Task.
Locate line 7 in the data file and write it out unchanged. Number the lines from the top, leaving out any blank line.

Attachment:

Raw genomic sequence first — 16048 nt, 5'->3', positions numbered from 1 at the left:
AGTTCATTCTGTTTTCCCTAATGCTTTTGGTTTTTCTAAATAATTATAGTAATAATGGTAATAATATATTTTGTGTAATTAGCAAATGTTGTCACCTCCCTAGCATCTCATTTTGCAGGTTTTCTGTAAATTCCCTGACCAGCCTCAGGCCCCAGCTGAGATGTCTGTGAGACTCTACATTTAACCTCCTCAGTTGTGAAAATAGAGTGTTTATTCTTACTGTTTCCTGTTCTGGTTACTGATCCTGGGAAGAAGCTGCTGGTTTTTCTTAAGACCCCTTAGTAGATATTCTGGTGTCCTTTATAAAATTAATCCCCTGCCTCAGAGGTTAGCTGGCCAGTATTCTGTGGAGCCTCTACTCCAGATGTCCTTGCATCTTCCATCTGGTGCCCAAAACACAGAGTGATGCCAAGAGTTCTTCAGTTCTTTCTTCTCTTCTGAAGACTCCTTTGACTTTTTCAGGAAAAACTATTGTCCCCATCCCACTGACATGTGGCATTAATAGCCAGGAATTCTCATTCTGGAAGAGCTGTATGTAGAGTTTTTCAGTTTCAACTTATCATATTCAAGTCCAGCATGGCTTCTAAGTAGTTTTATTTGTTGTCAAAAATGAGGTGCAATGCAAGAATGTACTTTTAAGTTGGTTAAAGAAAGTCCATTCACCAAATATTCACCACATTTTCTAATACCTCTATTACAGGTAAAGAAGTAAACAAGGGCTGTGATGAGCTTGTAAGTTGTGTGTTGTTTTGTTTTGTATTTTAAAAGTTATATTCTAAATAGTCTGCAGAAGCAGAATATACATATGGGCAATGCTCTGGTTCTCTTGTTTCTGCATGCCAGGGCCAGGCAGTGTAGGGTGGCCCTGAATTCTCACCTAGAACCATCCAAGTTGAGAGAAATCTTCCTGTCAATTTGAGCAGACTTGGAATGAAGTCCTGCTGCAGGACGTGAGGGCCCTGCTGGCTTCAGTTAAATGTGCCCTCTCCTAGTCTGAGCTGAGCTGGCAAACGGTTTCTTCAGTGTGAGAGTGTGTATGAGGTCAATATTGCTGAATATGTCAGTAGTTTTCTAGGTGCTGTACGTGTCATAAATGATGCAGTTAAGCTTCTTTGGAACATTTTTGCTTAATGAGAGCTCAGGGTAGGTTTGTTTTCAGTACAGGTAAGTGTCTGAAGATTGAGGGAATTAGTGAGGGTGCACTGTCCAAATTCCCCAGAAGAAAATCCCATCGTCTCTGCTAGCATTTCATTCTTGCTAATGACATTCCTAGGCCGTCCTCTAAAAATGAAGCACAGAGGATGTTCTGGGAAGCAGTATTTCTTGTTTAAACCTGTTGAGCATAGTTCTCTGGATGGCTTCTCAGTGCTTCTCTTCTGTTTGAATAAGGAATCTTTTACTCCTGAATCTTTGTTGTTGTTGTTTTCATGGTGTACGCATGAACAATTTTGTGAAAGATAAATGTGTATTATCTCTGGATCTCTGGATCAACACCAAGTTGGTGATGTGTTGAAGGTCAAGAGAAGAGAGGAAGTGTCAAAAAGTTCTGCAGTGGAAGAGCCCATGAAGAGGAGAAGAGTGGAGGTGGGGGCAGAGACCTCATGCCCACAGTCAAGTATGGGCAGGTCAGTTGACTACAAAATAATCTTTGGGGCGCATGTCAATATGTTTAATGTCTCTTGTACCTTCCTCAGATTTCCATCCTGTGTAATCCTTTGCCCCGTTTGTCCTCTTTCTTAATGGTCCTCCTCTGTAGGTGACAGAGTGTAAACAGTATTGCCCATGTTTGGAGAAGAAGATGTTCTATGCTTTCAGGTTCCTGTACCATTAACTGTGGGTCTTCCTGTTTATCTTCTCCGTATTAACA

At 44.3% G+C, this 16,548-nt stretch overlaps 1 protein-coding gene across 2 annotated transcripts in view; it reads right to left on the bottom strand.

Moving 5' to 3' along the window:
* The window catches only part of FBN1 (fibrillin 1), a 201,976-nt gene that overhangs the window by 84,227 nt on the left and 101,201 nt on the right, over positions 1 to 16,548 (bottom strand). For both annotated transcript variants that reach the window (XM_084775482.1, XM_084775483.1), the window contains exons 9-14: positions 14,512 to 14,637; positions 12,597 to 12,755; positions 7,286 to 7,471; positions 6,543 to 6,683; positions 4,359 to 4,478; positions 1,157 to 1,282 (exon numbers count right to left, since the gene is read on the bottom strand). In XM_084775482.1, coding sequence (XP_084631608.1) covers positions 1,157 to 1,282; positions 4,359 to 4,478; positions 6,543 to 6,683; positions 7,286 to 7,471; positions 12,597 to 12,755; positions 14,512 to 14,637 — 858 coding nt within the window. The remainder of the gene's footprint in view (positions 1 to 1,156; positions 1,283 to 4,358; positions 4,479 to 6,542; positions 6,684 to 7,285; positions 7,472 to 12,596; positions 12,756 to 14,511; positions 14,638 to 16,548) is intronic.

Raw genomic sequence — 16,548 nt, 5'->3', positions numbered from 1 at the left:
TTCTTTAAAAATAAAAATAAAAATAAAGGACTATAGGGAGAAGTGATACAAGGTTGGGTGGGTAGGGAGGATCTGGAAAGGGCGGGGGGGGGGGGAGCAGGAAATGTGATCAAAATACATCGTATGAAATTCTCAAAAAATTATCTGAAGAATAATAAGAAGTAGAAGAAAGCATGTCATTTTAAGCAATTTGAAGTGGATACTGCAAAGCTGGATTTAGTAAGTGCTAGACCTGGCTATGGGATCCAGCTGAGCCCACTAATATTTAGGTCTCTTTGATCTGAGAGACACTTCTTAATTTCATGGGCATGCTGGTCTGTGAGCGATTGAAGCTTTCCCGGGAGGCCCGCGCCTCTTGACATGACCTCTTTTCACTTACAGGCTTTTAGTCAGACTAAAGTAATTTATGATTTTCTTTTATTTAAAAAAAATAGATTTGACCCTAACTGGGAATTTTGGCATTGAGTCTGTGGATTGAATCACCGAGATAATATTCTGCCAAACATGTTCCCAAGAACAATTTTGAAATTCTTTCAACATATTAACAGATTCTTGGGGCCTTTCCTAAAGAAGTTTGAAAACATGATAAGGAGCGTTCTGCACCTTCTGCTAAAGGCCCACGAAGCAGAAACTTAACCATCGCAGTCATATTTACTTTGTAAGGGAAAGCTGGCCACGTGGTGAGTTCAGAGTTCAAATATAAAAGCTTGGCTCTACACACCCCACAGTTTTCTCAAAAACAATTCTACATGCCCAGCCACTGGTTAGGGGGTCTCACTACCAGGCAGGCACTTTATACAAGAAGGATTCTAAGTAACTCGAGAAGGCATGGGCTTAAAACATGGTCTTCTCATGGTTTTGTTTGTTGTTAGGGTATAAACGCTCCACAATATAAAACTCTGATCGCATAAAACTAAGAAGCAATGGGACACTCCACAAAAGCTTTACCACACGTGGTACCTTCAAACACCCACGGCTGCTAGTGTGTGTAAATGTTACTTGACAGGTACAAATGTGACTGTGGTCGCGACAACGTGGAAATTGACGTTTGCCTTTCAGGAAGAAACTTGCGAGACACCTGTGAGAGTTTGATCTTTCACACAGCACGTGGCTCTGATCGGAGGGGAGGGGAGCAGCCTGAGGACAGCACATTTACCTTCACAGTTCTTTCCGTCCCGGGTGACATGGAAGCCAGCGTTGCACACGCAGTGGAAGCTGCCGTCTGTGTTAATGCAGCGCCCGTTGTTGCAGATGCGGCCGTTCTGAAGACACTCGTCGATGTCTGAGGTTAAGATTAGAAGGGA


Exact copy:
TTCTTTAAAAATAAAAATAAAAATAAAGGACTATAGGGAGAAGTGATACAAGGTTGGGTGGGTAGGGAGGATCTGGAAAGGGCGGGGGGGGGGGGAGCAGGAAATGTGATCAAAATACATCGTATGAAATTCTCAAAAAATTATCTGAAGAATAATAAGAAGTAGAAGAAAGCATGTCATTTTAAGCAATTTGAAGTGGATACTGCAAAGCTGGATTTAGTAAGTGCTAGACCTGGCTATGGGATCCAGCTGAGCCCACTAATATTTAGGTCTCTTTGATCTGAGAGACACTTCTTAATTTCATGGGCATGCTGGTCTGTGAGCGATTGAAGCTTTCCCGGGAGGCCCGCGCCTCTTGACATGACCTCTTTTCACTTACAGGCTTTTAGTCAGACTAAAGTAATTTATGATTTTCTTTTATTTAAAAAAAATAGATTTGACCCTAACTGGGAATTTTGGCATTGAGTCTGTGGATTGAATCACCGAGATAATATTCTGCCAAACATGTTCCCAAGAACAATTTTGAAATTCTTTCAACATATTAACAGATTCTTGGGGCCTTTCCTAAAGAAGTTTGAAAACATGATAAGGAGCGTTCTGCACCTTCTGCTAAAGGCCCACGAAGCAGAAACTTAACCATCGCAGTCATATTTACTTTGTAAGGGAAAGCTGGCCACGTGGTGAGTTCAGAGTTCAAATATAAAAGCTTGGCTCTACACACCCCACAGTTTTCTCAAAAACAATTCTACATGCCCAGCCACTGGTTAGGGGGTCTCACTACCAGGCAGGCACTTTATACAAGAAGGATTCTAAGTAACTCGAGAAGGCATGGGCTTAAAACATGGTCTTCTCATGGTTTTGTTTGTTGTTAGGGTATAAACGCTCCACAATATAAAACTCTGATCGCATAAAACTAAGAAGCAATGGGACACTCCACAAAAGCTTTACCACACGTGGTACCTTCAAACACCCACGGCTGCTAGTGTGTGTAAATGTTACTTGACAGGTACAAATGTGACTGTGGTCGCGACAACGTGGAAATTGACGTTTGCCTTTCAGGAAGAAACTTGCGAGACACCTGTGAGAGTTTGATCTTTCACACAGCACGTGGCTCTGATCGGAGGGGAGGGGAGCAGCCTGAGGACAGCACATTTACCTTCACAGTTCTTTCCGTCCCGGGTGACATGGAAGCCAGCGTTGCACACGCAGTGGAAGCTGCCGTCTGTGTTAATGCAGCGCCCGTTGTTGCAGATGCGGCCGTTCTGAAGACACTCGTCGATGTCTGAGGTTAAGATTAGAAGGGA